March 31, 1967: The Jimi Hendrix Experience played at the London Astoria. While waiting to perform, Hendrix and his manager Chas Chandler were discussing ways in which they could increase the band's media exposure. When Chandler asked journalist Keith Altham for advice, Altham suggested that they needed to do something more dramatic than the stage show of The Who, which involved the smashing of instruments. Hendrix joked: "Maybe I can smash up an elephant", to which Altham replied: "Well, it's a pity you can't set fire to your guitar". Chandler then asked road manager Gerry Stickells to find some lighter fluid. During the show, Hendrix gave an especially dynamic performance before setting his Fender Stratocaster on fire at the end of a 45-minute set. In the wake of the stunt, members of London's press labeled Hendrix the "Black Elvis" and the "Wild Man of Borneo" Tony Garland, Hendrix’s press agent scooped up the remains of the Strat, took them home and placed them in the garage of his parents southern U.K. home. About 30 years later, Garland’s nephew found the remains of the guitar, did a little research, and the burnt guitar was auctioned off in 2007 for $575,000.(see May 12)
George Harrison and Patty Boyd
March 31, 1969: George Harrison and Patty Boyd’s drug trial took place. They pleaded guilty to possessing the cannabis, which was likely to have been planted in the house by police officers and were each fined £250 plus 10 guineas each in court costs, and were put on probation for a year. (Apr 14)
McCartney v Let It Be
March 31, 1970: Paul McCartney solo album and the Beatles Let It Be were scheduled for release within two weeks of each other. John and George composed a letter saying that they’d decided that it’d make much better business sense to delay Paul’s album so as not to compete with the Beatles. Ringo delivered the letters. Paul blew up at Ringo. As an attempt at reconciliation, John and George allowed the McCartney album to be issued in the UK on 17 April 1970, while Let It Be was eventually released on 8 May, but further damage to the already fragmenting relationships between the four had occurred. (see Apr 1)
Beatles Official Fan Club
March 31, 1972: The Beatles Official Fan Club closed. The Beatles Monthly magazine had ceased three years previously. (see, Apr 29)
BACK HISTORY and Feminism
March 31, 1950: Gwendolyn Brooks becomes the first African American to win the Pulitzer Prize for her book of poetry Annie Allen. (BH, June 5; see Feminism Sept 18, 1950)
March 31, 1992: in Freeman v. Pitts the US Supreme Court further delayed the end of school desegregation, ruling that school systems can fulfill their obligations in an incremental fashion. (BH, see April 29; SD, see June 12, 1995)
March 31, 1999: four New York City police officers were charged with murder for killing Amadou Diallo, an unarmed African immigrant, in a hail of bullets. (see Dec 16)
Crime and Punishment
Trop v. Dulles
March 31, 1958: in the case of Trop v. Dulles, the Supreme Court ruled that it was unconstitutional for the government to revoke the citizenship of a U.S. citizen as a form of punishment. While serving in the Army in 1944, Albert Trop escaped from the stockade where he was being held for misbehavior. The next day, he and a companion were walking along the road near Casablanca, Morroco, and were stopped by an Army truck. Trop willingly got into the truck and was returned to the Army base. (Thus, his “desertion” lasted for only some hours.) He was then court martialed and given a dishonorable discharge. In 1952 he applied for a passport and was then informed that, under a 1940 law, he had lost his citizenship because of his dishonorable discharge. (see May 22, 1964)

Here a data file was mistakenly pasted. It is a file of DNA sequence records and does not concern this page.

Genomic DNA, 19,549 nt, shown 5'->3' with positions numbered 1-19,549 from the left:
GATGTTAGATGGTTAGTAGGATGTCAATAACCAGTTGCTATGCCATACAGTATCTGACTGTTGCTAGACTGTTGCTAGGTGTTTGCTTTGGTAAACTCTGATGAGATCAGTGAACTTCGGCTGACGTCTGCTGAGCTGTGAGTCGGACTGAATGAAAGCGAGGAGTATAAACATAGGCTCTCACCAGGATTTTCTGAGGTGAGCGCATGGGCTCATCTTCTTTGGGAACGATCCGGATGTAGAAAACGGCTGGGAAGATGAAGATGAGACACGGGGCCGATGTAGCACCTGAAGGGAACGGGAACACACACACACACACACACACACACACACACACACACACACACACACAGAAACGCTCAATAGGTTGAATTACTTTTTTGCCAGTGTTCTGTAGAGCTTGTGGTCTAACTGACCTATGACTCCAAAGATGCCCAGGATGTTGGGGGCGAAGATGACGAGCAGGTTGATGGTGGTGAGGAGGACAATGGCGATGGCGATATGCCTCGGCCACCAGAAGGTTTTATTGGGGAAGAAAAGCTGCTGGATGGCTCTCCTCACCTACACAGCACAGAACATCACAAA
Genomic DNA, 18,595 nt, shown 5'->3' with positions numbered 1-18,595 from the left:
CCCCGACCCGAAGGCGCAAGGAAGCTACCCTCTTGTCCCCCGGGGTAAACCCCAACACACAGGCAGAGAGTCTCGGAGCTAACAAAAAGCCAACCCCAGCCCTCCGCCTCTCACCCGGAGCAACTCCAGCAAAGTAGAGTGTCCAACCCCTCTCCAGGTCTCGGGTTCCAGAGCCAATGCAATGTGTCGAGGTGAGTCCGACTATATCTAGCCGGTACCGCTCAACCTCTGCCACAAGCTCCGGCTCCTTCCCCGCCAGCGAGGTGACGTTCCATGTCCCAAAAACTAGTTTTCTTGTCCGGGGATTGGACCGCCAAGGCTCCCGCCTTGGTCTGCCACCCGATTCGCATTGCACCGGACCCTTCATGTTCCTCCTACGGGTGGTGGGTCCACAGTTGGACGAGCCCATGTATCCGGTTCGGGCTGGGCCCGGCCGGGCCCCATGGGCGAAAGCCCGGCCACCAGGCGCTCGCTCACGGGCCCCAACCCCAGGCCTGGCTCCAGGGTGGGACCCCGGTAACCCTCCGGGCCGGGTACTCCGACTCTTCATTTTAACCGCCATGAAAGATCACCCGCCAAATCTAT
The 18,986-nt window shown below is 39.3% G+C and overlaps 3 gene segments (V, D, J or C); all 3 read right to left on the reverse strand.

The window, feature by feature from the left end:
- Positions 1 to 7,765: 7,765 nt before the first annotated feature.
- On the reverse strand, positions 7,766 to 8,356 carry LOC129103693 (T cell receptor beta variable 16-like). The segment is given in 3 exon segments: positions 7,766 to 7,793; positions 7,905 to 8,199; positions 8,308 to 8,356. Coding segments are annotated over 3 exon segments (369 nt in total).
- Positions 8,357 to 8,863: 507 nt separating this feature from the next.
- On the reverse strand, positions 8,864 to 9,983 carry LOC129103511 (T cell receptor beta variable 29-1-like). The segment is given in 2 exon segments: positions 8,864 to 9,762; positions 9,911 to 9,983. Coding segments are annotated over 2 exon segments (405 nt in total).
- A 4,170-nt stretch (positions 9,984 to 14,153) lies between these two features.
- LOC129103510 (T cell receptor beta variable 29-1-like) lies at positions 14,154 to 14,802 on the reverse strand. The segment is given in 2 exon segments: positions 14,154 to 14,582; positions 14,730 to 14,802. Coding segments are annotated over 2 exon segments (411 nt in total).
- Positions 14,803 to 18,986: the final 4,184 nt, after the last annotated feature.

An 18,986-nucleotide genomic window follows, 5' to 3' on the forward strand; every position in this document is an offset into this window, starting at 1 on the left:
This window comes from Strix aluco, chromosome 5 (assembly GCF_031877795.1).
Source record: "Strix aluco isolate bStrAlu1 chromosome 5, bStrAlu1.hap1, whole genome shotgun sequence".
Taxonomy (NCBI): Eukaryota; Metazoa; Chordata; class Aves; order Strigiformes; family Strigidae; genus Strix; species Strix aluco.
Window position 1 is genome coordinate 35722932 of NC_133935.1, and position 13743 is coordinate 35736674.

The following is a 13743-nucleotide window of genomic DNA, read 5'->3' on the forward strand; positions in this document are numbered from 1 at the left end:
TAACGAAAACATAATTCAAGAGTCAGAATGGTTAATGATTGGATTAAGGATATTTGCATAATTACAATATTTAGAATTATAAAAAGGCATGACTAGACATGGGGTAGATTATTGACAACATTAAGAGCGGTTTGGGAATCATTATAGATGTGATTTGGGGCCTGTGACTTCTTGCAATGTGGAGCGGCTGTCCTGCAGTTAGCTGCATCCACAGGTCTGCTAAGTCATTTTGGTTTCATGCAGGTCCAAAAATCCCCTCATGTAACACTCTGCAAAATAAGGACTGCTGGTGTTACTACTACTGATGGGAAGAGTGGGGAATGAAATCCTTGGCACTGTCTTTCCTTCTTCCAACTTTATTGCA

March 31 Peace Love Activism
March 31, 1966: Luna 10 launched from the Soviet Union. The unmanned probe will achieve lunar orbit — the first object to do so — and send information about the moon back to earth. (see June 2)
DRAFT CARD BURNING
March 31, 1966: high school boys punched and kicked seven anti-Vietnam demonstrators on the steps of the South Boston District Court House after four of the protesters had burned their Selective Service cards. With shouts of “Kill them, shoot them,” about 50 to 75 high school boys charged the steps and knocked the demonstrators to the ground as a crowd of 200 watched. David O’Brien, 19, was one of the card burners. (Draft Card Burning, see July 1, 1966; Vietnam, see April 12; O’Brien, see May 27, 1968)
March 31, 1968: President Johnson announced his decision not to run again and offered partial Vietnam bombing halt. (see April 8)
March 31, 1980: Depository Institutions' Deregulation and Monetary Control Act of 1980 changed rules governing thrift institutions, expands alternative mortgages. It gave the Federal Reserve greater control over non-member banks.
- It forced all banks to abide by Federal rules.
- It removed the power of the Federal Reserve Board of Governors under the Glass–Steagall Act to use Regulation Q to set maximum interest rates for any deposit accounts other than demand deposit accounts.
- It raised the deposit insurance of US banks and credit unions from $40,000 to $100,000.
- It allowed credit unions and savings and loans to offer checkable deposits.
- It allowed institutions to charge any loan interest rates they choose. (see July 22, 1987)
March 31, 1989: the National Transportation Safety Board reported that Joseph Hazelwood, the captain of the Exxon Valdez, was legally drunk when he was tested some 10 hours after his tanker hit a reef, causing the worst oil spill in U.S. history. After the NTSB's announcement, Exxon officials confirmed that they had fired the 42-year0old captain, although investigators could not determine whether he had been drinking on the job. Coast Guard Commandant Paul Yost called it "almost unbelievable" that the Exxon Valdez had strayed from a 10-mile-wide shipping channel to crash into Bligh Reef. "This was not a treacherous area," he said. " . . . your children could drive a tanker through it." (see February 27, 1990)
Gov. Mike Pence of Indiana
March 31, 2015: facing a national uproar over a religious freedom law, Gov. Mike Pence of Indiana said that he wanted the measure changed by week’s end, even as he stepped up a vigorous defense of the law, rejecting claims that it would allow business to deny services to gays and lesbians. “I’ve come to the conclusion that it would be helpful to move legislation this week that makes it clear that this law does not give businesses the right to discriminate against anyone,” Mr. Pence, a Republican, said at a news conference in Indianapolis. He acknowledged that the law, called the Religious Freedom Restoration Act, had become a threat to the state’s reputation and economy, with companies and organizations signaling that they would avoid Indiana in response to it. Mr. Pence said he had been on the phone with business leaders from around the country, adding, “We want to make it clear that Indiana’s open for business.” (see Apr 20)